Electricity generation is the process of generating electric energy
from other forms of energy.
The fundamental principles of electricity generation were discovered
during the 1820s and early 1830s by the British scientist Michael
Faraday. His basic method is still used today: electricity is
generated by the movement of a loop of wire, or disc of copper
between the poles of a magnet.
For electric utilities, it is the first process in the delivery of
electricity to consumers. The other processes, electricity
transmission, distribution, and electrical power storage and
recovery using pumped storage methods are normally carried out by
the electric power industry.
Electricity is most often generated at a power station by
electromechanical generators, primarily driven by heat engines
fueled by chemical combustion or nuclear fission but also by other
means such as the kinetic energy of flowing water and wind. There
are many other technologies that can be and are used to generate
electricity such as solar photovoltaics and geothermal power.
Methods of generating electricity
There are seven fundamental methods
of directly transforming other forms of energy into electrical
Static electricity, from the physical separation and
transport of charge (examples: triboelectric effect and lightning)
Electromagnetic induction, where an electrical generator,
dynamo or alternator transforms kinetic energy (energy of motion)
Electrochemistry, the direct transformation of chemical
energy into electricity, as in a battery, fuel cell or nerve impulse
Photoelectric effect, the transformation of light into
electrical energy, as in solar cells
Thermoelectric effect, direct conversion of temperature
differences to electricity, as in thermocouples, thermopiles, and
Piezoelectric effect, from the mechanical strain of
electrically anisotropic molecules or crystals
Nuclear transformation, the creation and acceleration of
charged particles (examples: betavoltaics or alpha particle
Static electricity was the first form discovered and
investigated, and the electrostatic generator is still used even in
modern devices such as the Van de Graaff generator and MHD
generators. Electrons are mechanically separated and transported to
increase their electric potential.
Almost all commercial electrical generation is done
using electromagnetic induction, in which mechanical energy forces
an electrical generator to rotate. There are many different methods
of developing the mechanical energy, including heat engines, hydro,
wind and tidal power.
The direct conversion of nuclear energy to
electricity by beta decay is used only on a small scale. In a
full-size nuclear power plant, the heat of a nuclear reaction is
used to run a heat engine. This drives a generator, which converts
mechanical energy into electricity by magnetic induction.
Most electric generation is driven by heat engines.
The combustion of fossil fuels supplies most of the heat to these
engines, with a significant fraction from nuclear fission and some
from renewable sources. The modern steam turbine (invented by Sir
Charles Parsons in 1884) currently generates about 80 percent of the
electric power in the world using a variety of heat sources.
All turbines are driven by a fluid acting as an
intermediate energy carrier. Many of the heat engines just mentioned
are turbines. Other types of turbines can be driven by wind or
Steam - Water is boiled by:
The burning of fossil fuels (coal, natural gas, or
petroleum). In hot gas (gas turbine), turbines are driven
directly by gases produced by the combustion of natural gas
or oil. Combined cycle gas turbine plants are driven by both
steam and natural gas. They generate power by burning
natural gas in a gas turbine and use residual heat to
generate additional electricity from steam. These plants
offer efficiencies of up to 60%.
Renewables. The steam generated by:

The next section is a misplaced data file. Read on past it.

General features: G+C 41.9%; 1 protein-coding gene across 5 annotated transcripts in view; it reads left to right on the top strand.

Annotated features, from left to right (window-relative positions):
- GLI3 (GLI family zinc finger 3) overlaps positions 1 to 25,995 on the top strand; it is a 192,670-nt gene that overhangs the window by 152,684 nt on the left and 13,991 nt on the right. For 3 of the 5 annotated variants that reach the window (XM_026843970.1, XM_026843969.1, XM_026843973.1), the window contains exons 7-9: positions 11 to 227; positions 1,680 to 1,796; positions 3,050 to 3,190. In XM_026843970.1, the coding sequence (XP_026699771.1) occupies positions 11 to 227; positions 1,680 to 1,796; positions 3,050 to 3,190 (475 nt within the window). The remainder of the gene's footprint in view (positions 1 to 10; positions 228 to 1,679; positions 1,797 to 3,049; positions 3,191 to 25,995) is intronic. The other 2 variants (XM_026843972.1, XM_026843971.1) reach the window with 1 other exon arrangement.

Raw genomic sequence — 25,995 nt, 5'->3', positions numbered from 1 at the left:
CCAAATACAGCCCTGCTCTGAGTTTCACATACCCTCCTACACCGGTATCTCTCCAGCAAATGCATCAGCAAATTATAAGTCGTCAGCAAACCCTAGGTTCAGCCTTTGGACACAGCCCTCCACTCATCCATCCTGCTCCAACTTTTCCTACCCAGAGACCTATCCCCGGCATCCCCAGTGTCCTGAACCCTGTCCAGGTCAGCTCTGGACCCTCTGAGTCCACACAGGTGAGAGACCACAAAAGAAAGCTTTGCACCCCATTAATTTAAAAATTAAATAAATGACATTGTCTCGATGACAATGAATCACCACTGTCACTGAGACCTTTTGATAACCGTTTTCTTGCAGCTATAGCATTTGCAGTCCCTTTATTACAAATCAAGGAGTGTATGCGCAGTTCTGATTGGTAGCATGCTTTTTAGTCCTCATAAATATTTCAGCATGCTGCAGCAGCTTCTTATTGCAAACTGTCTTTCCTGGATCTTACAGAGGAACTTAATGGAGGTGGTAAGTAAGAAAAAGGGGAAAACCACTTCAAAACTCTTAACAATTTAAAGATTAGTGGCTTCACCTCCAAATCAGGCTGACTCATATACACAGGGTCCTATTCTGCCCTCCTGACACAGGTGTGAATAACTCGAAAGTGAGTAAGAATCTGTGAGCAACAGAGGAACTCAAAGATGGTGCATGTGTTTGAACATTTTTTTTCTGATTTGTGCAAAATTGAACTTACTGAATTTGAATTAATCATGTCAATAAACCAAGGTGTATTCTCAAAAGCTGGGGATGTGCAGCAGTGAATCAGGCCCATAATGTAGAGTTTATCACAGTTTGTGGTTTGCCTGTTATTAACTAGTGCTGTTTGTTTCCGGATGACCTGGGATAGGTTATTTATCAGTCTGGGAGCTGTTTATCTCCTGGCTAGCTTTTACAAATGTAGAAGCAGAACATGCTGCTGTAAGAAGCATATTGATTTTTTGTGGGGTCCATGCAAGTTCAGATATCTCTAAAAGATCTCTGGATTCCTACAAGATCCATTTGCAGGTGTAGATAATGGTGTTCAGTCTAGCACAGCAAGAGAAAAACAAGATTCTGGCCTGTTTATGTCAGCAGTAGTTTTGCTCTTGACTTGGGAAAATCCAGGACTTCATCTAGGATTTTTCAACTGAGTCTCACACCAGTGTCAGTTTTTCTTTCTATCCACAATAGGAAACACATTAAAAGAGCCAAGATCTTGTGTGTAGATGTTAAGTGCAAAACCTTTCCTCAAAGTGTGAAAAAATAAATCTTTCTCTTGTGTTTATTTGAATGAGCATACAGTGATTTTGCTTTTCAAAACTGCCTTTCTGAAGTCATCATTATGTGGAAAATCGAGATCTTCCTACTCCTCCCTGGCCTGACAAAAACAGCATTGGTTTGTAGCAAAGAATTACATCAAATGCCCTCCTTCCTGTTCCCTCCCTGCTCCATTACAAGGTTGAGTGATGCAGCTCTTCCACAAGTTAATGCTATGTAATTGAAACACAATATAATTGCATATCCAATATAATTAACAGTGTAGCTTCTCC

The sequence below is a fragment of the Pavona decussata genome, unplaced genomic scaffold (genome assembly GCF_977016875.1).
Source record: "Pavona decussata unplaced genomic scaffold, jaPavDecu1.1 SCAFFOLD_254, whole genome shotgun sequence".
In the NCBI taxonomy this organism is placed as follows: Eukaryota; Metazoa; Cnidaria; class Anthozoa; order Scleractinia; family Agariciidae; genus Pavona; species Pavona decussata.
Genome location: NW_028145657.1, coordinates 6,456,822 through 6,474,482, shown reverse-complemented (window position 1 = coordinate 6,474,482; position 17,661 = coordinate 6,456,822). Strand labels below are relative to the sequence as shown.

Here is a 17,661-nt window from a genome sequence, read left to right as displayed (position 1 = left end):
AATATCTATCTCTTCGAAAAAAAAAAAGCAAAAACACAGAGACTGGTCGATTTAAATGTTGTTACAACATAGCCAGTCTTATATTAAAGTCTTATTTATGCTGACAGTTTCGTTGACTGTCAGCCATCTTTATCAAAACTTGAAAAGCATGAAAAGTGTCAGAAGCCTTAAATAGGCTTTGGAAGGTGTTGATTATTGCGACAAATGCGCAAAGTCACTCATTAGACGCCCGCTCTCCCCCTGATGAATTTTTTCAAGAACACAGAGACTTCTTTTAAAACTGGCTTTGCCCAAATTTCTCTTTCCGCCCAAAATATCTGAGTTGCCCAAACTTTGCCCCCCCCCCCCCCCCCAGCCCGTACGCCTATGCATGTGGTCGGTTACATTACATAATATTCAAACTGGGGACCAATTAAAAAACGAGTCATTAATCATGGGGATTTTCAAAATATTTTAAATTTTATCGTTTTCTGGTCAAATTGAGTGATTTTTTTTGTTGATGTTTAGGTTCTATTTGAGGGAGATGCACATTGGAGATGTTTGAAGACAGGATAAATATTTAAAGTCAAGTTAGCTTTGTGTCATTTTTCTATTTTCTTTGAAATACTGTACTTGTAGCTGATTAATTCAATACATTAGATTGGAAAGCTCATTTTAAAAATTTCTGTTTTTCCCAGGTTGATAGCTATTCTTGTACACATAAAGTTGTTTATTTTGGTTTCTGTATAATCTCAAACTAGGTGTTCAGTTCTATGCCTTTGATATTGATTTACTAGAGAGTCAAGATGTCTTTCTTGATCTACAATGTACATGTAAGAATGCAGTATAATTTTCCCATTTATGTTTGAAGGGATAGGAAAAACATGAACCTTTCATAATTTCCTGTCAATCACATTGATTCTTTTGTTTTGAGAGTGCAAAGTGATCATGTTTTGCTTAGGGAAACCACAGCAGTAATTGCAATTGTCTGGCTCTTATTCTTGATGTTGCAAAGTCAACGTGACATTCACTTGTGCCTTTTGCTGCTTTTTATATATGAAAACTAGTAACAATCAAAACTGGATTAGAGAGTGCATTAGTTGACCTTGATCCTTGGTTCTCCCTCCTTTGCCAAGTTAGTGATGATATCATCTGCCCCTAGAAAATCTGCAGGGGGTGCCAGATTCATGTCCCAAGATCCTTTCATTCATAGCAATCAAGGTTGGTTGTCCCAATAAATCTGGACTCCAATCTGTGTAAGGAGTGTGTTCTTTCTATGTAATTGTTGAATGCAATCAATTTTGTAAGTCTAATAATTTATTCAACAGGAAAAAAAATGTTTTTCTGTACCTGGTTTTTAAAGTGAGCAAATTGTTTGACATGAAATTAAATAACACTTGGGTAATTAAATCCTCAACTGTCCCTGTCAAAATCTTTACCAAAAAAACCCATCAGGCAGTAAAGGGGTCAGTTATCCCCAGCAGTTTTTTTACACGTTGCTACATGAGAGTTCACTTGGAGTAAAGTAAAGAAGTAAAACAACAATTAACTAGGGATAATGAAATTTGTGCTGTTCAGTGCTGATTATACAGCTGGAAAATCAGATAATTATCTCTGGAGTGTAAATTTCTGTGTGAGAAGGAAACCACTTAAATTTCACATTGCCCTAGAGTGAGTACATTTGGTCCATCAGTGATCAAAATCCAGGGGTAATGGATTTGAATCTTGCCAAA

The sun as the heat source: solar
parabolic troughs and solar power towers concentrate
sunlight to heat a heat transfer fluid, which is then
used to produce steam.
Geothermal power. Either steam under
pressure emerges from the ground and drives a turbine or
hot water evaporates a low boiling liquid to create
vapour to drive a turbine.
Ocean thermal energy conversion (OTEC ):
uses the small difference between cooler deep and warmer
surface ocean waters to run a heat engine usually a
Other renewable sources:
Water (hydroelectric) - Turbine blades are acted upon by
flowing water, produced by hydroelectric dams or tidal
Wind - Most wind turbines generate electricity from
naturally occurring wind. Solar updraft towers use wind that
is artificially produced inside the chimney by heating it
with sunlight, and are more properly seen as forms of solar
Small electricity generators are often powered by
reciprocating engines burning diesel, biogas or natural gas. Diesel
engines are often used for back up generation, usually at low
voltages. However most large power grids also use diesel generators,
originally provided as emergency back up for a specific facility
such as a hospital, to feed power into the grid during certain
circumstances. Biogas is often combusted where it is produced, such
as a landfill or wastewater treatment plant, with a reciprocating
engine or a microturbine, which is a small gas turbine.
Unlike the solar heat concentrators mentioned above,
photovoltaic panels convert sunlight directly to electricity.
Although sunlight is free and abundant, solar electricity is still
usually more expensive to produce than large-scale mechanically
generated power due to the cost of the panels. Low-efficiency
silicon solar cells have been decreasing in cost and multijunction
cells with close to 30% conversion efficiency are now commercially
available. Over 40% efficiency has been demonstrated in experimental
systems. Until recently, photovoltaics were most commonly used in
remote sites where there is no access to a commercial power grid, or
as a supplemental electricity source for individual homes and
businesses. Recent advances in manufacturing efficiency and
photovoltaic technology, combined with subsidies driven by
environmental concerns, have dramatically accelerated the deployment
of solar panels. Installed capacity is growing by 40% per year led
by increases in Germany, Japan, California and New Jersey.
Other generation methods
Various other technologies have been studied and
developed for power generation. Solid-state generation (without